Stage 3 is a very low current draw. This stage is optional to vendors. Usually occurs between 95% to 100%. This charge rate is to gradually bring the phone to 100% full charge and make sure as little or no plating occurs on the anode.

Stage 4 is a top of charge at the lowest current possible. This stage is done periodically. Basically the device reports that the voltage level has dropped below 4.2 volts and needs a quick top off.

Since Stage 4 is "On Demand" charging, that is why it impossible to damage the battery while leaving the phone on the charger overnight.



Now to address "USB charging" being better than wall outlet charging. That is so beyond incredibly bad information it isn't even funny. USB 1 thru 2.x can only provide 1/2 watt of charging current (USB 3 isn't in wide adoption so I will skip it for now). Which means it takes over twice as long to charge and iPhone. And it is electrically NOT possible for the USB to be more stable than a wall charger. That is because the USB port can have a VARIABLE amount of power on it due to the other devices plugged in at the time. Hence why most USB hubs have their own power supplies.



Now back to retirement :)
 

iHolophyte

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Back out of retirement because of more bad battery information being spread....


iPhone uses a multistage charging system. You can leave an iPhone on a charger for a year and it won't do anything adverse to the battery or the electronics. The reason for that is simple. When the iPhone hits 100% charge, it goes into "top of mode". This can be proven with a very simple device that measures current draw (Amazon.com: P3 International P4400 Kill A Watt Electricity Usage Monitor: Home Improvement). In fact you can go so far as to watch the current draw between each stage with this device.

In case you don't know what the stages are, here is a rough outline.

Stage 1 is full current draw. This stage usually fills the first 85% of the battery. It only watches out for the battery temp to make sure it doesn't overheat.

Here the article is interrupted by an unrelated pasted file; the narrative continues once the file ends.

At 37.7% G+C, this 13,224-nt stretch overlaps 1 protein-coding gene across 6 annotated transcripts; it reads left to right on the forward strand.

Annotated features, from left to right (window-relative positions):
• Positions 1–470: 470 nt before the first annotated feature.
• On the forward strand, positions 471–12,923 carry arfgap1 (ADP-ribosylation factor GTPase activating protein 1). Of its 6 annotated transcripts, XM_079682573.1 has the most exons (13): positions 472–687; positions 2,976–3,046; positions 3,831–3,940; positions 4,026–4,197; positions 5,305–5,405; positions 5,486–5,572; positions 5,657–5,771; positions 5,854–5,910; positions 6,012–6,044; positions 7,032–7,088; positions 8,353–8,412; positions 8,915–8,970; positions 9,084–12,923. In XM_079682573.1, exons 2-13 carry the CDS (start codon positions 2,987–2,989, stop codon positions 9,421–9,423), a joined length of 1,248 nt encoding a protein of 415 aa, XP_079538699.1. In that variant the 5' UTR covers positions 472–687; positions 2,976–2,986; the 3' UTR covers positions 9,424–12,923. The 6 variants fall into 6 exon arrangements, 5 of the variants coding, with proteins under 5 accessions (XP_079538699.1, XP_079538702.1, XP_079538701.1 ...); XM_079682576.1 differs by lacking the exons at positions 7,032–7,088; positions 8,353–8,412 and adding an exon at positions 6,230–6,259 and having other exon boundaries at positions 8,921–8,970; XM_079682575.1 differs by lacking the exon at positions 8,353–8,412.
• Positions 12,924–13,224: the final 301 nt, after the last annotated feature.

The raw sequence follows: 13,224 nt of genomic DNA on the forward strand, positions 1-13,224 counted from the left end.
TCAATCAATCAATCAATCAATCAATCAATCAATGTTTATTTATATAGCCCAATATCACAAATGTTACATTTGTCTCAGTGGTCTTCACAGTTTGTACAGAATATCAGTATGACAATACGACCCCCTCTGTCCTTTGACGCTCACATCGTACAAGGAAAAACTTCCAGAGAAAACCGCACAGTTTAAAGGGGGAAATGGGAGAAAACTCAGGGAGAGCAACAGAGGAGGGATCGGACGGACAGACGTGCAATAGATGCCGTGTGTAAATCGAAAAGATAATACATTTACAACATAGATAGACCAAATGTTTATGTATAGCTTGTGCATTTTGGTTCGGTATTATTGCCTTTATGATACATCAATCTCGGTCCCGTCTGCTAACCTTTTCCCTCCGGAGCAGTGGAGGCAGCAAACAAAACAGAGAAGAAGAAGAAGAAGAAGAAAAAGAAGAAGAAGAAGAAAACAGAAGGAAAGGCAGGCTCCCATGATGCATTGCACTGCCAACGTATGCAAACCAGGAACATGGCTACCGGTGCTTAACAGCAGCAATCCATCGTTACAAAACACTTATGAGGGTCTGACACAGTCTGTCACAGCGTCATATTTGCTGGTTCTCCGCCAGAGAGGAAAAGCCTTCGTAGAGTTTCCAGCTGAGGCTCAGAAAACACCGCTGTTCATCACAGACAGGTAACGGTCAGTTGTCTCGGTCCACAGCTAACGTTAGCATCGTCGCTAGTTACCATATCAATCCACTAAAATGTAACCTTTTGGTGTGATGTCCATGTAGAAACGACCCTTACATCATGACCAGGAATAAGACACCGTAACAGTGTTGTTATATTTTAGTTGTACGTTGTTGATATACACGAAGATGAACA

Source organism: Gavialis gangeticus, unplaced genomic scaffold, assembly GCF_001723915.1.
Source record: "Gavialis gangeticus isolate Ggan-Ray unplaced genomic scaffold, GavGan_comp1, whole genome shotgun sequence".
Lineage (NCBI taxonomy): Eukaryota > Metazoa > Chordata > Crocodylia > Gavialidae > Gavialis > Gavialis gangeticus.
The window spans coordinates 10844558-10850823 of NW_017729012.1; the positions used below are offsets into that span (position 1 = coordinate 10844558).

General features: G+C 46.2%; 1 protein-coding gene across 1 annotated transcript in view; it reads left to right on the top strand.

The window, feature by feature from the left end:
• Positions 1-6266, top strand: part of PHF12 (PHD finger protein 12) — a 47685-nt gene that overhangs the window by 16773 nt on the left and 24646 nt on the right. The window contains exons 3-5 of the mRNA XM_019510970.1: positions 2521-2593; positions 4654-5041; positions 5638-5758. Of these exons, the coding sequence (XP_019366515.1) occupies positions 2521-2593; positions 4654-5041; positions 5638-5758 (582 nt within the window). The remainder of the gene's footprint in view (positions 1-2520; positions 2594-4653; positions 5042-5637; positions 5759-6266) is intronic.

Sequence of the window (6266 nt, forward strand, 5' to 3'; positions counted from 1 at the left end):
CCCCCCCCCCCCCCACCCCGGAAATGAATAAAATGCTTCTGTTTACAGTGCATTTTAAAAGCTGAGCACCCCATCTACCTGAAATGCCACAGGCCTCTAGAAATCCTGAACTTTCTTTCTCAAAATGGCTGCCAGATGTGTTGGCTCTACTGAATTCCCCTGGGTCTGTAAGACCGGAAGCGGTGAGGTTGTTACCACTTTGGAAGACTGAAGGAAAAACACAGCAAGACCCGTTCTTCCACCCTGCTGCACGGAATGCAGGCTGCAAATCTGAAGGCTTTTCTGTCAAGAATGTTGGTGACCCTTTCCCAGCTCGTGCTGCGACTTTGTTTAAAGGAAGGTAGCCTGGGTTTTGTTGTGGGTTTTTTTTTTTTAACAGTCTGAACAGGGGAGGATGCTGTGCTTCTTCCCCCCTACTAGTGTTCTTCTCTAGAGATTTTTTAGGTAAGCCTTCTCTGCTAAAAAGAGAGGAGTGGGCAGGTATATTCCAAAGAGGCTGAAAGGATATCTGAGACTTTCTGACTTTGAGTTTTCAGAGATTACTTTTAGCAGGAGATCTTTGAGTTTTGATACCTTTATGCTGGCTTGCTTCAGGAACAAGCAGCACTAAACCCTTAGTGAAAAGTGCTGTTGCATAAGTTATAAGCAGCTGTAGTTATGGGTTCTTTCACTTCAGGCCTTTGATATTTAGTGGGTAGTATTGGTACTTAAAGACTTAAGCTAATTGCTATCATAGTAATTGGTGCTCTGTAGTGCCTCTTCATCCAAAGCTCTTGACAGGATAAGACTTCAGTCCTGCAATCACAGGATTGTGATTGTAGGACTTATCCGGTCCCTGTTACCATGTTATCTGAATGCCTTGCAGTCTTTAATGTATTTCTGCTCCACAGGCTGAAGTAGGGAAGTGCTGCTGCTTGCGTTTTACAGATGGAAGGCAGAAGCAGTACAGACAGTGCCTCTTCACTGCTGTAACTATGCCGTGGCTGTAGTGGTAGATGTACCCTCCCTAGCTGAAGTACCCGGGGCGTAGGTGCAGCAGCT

Stage 2 is partial current draw. The amount is dictated by the vendor. Usually occurs between 85% to 100%. This slower charging helps avoid overheating of the battery as well as plating of the anode.

Stage 3 is a very low current draw. This stage is optional to vendors. Usually occurs between 95% to 100%. This charge rate is to gradually bring the phone to 100% full charge and make sure as little or no plating occurs on the anode.

Stage 4 is a top of charge at the lowest current possible. This stage is done periodically. Basically the device reports that the voltage level has dropped below 4.2 volts and needs a quick top off.

Since Stage 4 is "On Demand" charging, that is why it impossible to damage the battery while leaving the phone on the charger overnight.



Now to address "USB charging" being better than wall outlet charging. That is so beyond incredibly bad information it isn't even funny. USB 1 thru 2.x can only provide 1/2 watt of charging current (USB 3 isn't in wide adoption so I will skip it for now). Which means it takes over twice as long to charge and iPhone. And it is electrically NOT possible for the USB to be more stable than a wall charger. That is because the USB port can have a VARIABLE amount of power on it due to the other devices plugged in at the time. Hence why most USB hubs have their own power supplies.